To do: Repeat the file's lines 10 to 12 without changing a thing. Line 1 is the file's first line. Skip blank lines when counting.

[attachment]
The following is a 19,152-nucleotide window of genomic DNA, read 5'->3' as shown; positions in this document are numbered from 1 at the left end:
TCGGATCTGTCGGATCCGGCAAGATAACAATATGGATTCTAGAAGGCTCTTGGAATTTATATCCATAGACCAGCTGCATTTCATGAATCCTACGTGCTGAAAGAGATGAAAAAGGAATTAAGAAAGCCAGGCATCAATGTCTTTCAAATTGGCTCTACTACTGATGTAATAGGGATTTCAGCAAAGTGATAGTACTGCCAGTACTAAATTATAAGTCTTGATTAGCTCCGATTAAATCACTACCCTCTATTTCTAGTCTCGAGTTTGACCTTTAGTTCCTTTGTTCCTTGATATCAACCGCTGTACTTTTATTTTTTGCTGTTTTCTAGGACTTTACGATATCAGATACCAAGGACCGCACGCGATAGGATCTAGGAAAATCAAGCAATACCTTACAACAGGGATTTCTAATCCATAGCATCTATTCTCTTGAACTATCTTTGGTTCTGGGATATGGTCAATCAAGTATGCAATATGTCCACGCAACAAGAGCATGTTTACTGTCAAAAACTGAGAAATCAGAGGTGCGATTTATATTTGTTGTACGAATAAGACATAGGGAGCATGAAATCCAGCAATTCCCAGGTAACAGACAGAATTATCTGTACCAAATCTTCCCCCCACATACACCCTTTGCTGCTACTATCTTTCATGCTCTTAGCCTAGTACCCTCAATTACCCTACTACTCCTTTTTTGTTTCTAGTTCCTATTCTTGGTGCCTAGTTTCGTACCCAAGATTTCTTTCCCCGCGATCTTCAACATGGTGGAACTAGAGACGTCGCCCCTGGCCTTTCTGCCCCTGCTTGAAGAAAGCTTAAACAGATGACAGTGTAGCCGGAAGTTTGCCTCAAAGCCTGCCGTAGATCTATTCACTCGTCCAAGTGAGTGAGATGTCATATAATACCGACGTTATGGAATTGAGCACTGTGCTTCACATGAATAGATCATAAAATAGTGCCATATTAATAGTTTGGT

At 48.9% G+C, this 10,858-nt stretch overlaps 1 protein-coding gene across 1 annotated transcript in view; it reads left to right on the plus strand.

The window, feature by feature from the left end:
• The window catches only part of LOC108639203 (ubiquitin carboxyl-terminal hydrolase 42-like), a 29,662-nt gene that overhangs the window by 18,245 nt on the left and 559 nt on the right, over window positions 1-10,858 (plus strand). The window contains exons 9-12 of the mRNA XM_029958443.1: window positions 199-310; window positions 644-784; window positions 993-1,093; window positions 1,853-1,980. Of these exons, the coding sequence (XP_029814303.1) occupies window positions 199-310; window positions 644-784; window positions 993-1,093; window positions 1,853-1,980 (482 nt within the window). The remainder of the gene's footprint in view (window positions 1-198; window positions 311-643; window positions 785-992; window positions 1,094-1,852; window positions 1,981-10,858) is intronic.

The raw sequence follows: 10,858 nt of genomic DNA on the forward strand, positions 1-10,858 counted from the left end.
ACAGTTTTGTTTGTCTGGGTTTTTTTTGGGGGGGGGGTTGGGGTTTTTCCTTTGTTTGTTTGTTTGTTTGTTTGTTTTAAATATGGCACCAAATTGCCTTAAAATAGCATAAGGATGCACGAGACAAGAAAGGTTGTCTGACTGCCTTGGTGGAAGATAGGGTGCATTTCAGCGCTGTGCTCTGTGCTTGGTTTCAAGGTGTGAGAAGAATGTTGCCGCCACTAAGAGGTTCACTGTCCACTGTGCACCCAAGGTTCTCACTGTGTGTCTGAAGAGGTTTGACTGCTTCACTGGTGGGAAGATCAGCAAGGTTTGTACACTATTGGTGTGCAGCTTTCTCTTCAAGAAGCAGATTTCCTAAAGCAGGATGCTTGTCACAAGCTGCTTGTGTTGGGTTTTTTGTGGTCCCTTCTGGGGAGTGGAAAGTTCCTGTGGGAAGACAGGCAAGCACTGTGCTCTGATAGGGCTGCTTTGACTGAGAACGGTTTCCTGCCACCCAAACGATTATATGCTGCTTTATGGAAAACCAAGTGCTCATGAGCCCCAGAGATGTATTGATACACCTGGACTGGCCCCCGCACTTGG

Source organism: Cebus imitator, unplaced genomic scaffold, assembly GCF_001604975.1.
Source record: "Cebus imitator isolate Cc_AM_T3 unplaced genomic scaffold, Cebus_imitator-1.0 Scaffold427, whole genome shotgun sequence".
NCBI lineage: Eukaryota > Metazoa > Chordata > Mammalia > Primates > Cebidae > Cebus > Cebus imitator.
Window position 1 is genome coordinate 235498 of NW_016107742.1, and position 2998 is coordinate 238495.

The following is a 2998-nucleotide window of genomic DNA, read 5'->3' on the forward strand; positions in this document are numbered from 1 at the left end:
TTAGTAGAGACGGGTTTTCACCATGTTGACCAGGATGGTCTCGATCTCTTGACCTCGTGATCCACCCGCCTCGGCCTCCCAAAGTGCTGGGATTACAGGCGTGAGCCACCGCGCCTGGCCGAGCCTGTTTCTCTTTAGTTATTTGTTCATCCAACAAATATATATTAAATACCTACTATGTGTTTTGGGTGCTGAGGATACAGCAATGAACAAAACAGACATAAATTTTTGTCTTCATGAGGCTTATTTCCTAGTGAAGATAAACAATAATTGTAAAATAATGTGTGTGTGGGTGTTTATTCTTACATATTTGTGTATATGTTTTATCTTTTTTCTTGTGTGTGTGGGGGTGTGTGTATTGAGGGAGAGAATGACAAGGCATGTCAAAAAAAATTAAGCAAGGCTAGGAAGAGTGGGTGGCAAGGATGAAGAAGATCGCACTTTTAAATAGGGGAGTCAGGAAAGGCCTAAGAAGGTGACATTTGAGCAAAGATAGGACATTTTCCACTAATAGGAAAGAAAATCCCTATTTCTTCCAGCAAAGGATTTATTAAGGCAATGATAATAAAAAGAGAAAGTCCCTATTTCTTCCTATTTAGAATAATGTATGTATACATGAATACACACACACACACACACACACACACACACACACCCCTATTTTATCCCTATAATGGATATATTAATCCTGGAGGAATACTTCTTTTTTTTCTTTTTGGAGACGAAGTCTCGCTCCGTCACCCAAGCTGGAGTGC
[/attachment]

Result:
NCBI lineage: Eukaryota > Metazoa > Chordata > Mammalia > Primates > Cebidae > Cebus > Cebus imitator.
Window position 1 is genome coordinate 235498 of NW_016107742.1, and position 2998 is coordinate 238495.

The following is a 2998-nucleotide window of genomic DNA, read 5'->3' on the forward strand; positions in this document are numbered from 1 at the left end: